The Australian Bureau of Statistics has released its latest Construction Work Done figures for the December quarter. Not surprising, residential housing activity looks to have peaked and should soon begin to decline. Broadly speaking, it’s fair to say that the story we have been telling on house prices hitting the economic data is starting to show.

Residential construction posted a 3.6% decline while non-residential construction rose by 1.9%. Let’s take a closer look at what these numbers mean.

Below are the residential construction figures against building approvals, showing that residential construction activity typically follows the building approvals by about six months. The sharp declines in building approvals indicate the beginning of a larger drag that is set to begin next year. Chart 2 shows the outright level of residential construction, which seems to be heading towards a ~20% decline in 2019.

Chart 1 - Building approvals 3m average vs residential construction work done

Source: Bloomberg

Chart 2 - Building approvals and residential construction work done

Source: Bloomberg

The construction sector accounts for about 8% of the total GDP series and can be seen to follow the construction work done. This reveals that a 2.5% decline (QoQ) across all construction will likely lead to a detraction of around 0.2% in the Q4 GDP figures, with further downside through 2019 if the Residential series is not offset by other sectors. (Note: The huge spike in 2017 reflects the delivery of two large LNG facilities from offshore, this was an accounting/timing factor rather than actual construction work done.)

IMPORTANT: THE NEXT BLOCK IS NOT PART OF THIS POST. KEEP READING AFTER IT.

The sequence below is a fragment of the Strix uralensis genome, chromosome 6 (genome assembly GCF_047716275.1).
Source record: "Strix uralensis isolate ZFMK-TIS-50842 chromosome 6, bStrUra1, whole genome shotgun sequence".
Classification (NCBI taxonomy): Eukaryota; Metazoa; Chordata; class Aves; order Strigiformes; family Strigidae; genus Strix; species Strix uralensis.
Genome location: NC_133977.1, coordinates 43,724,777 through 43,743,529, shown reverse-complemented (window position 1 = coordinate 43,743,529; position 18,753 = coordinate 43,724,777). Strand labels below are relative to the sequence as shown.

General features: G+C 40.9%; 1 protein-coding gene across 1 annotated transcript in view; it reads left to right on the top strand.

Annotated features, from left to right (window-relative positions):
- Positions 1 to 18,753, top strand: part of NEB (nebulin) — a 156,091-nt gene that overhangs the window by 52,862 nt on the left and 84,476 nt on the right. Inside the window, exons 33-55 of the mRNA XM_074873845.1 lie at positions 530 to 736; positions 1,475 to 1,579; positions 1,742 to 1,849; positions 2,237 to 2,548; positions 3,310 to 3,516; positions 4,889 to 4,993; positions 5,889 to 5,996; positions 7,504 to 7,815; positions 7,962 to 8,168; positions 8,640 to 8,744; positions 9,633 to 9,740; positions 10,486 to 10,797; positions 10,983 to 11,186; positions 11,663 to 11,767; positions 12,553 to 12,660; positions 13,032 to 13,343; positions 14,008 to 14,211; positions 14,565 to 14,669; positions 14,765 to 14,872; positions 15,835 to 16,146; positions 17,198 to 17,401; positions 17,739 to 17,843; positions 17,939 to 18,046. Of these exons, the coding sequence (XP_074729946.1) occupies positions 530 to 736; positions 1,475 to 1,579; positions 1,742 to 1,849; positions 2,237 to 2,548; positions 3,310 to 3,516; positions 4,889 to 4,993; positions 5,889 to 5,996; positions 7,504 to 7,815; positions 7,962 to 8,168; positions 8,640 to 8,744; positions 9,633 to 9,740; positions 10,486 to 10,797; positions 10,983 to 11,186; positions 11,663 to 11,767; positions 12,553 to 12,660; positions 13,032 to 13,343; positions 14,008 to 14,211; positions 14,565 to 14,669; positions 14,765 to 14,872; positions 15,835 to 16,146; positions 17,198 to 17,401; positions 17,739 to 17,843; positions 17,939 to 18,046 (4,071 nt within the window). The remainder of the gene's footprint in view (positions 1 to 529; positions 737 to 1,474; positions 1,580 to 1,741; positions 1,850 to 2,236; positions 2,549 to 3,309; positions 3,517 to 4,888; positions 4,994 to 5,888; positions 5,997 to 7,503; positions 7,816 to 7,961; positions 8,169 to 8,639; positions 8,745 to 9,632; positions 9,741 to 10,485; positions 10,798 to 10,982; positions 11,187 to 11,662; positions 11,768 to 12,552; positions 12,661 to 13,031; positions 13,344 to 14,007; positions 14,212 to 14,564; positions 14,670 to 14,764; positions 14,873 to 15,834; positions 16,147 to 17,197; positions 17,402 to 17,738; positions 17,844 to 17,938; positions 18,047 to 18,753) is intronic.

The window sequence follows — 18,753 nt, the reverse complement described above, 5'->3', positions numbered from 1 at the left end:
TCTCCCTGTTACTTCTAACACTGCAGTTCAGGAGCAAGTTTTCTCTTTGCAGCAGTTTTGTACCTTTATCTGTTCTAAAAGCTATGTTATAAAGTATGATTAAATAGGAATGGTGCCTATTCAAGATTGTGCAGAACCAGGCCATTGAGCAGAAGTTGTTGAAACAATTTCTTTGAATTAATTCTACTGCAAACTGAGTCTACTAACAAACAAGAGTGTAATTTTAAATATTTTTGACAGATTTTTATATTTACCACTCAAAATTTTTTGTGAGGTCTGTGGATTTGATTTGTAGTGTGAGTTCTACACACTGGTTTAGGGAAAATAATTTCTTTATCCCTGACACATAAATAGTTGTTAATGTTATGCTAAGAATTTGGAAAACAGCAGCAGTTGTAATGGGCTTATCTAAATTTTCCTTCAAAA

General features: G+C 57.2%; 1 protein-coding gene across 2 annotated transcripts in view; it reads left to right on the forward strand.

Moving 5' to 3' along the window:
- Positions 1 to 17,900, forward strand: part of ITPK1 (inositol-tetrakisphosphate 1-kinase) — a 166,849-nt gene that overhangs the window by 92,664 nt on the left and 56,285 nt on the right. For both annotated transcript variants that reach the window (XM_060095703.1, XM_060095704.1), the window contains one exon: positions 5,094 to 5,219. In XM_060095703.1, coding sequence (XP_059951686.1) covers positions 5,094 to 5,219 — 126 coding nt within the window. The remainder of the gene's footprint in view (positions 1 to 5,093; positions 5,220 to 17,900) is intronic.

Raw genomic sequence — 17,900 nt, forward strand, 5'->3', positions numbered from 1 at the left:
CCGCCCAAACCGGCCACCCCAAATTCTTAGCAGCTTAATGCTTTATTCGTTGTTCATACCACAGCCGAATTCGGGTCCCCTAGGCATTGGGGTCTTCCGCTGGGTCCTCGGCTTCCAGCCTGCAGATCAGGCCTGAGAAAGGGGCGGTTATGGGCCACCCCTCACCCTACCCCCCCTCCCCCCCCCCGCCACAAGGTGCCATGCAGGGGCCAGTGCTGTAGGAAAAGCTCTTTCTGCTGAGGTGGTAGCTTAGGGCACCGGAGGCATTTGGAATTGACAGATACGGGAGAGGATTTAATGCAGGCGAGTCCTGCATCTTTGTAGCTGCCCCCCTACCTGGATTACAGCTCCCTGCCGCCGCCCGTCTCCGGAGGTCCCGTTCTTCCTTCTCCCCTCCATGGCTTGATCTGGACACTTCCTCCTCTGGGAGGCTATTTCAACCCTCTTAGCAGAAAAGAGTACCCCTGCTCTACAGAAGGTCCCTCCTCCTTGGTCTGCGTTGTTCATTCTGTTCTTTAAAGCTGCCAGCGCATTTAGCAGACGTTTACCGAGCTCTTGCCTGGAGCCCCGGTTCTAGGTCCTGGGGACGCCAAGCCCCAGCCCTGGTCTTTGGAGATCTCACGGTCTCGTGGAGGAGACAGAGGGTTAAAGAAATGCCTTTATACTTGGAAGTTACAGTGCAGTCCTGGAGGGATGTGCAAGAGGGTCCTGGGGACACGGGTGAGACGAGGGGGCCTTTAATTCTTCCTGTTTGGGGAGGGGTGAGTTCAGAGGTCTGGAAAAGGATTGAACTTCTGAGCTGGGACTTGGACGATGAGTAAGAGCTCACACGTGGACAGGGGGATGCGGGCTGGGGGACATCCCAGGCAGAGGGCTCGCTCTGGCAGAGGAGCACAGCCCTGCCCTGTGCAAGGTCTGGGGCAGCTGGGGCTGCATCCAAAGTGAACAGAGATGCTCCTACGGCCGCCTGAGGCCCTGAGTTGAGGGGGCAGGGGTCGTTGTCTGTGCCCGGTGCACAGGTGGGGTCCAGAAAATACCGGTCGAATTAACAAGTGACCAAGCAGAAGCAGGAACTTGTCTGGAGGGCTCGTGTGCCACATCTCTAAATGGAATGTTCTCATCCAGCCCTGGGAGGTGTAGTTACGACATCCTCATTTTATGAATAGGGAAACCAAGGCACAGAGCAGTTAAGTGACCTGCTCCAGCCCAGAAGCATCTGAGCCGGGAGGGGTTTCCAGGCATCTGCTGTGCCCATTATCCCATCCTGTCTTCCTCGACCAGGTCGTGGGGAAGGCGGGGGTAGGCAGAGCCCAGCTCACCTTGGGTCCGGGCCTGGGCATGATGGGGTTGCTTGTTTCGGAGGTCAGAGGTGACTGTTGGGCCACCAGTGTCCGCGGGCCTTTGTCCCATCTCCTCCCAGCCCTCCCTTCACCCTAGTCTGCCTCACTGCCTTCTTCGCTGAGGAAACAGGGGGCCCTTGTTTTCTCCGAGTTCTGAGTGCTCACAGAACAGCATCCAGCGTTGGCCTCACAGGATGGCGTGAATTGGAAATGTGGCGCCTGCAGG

Chart 3 - GDP construction and construction work done

Source: Bloomberg

When examining the break-down of construction work done, it’s useful to look at engineering (read mining) and residential. Chart 4 shows how the mining boom delivered a huge amount of construction, which ended in 2014 and levelled out in 2017. The offset to the mining boom ending in 2014 was a huge pickup in residential construction, with this sector increasing drastically from 2014 to 2017. The latest house price/building approval data would suggest this is about to come to an end. 

If we don’t see another sector pick up the slack, it’s likely we will see consistent drags flowing into the GDP figures.

Chart 4 - Construction work done

Source: Bloomberg

Another interesting point to consider is the private and public construction breakdown. Quite often we hear that infrastructure will offset the decline in housing. However, Chart 5 tells a different story. It shows that the private sector is far more important than public. In fact chart 6 shows that residential construction alone at over $18bn is almost two times as large as the total public construction of $12bn. As housing begins to contract, the engineering sector will need to pick up some slack to ensure the private sector construction figures remain intact.

Chart 5 - Construction work done – Public vs private

Source: Bloomberg

Chart 6 - Construction work done – Residential vs public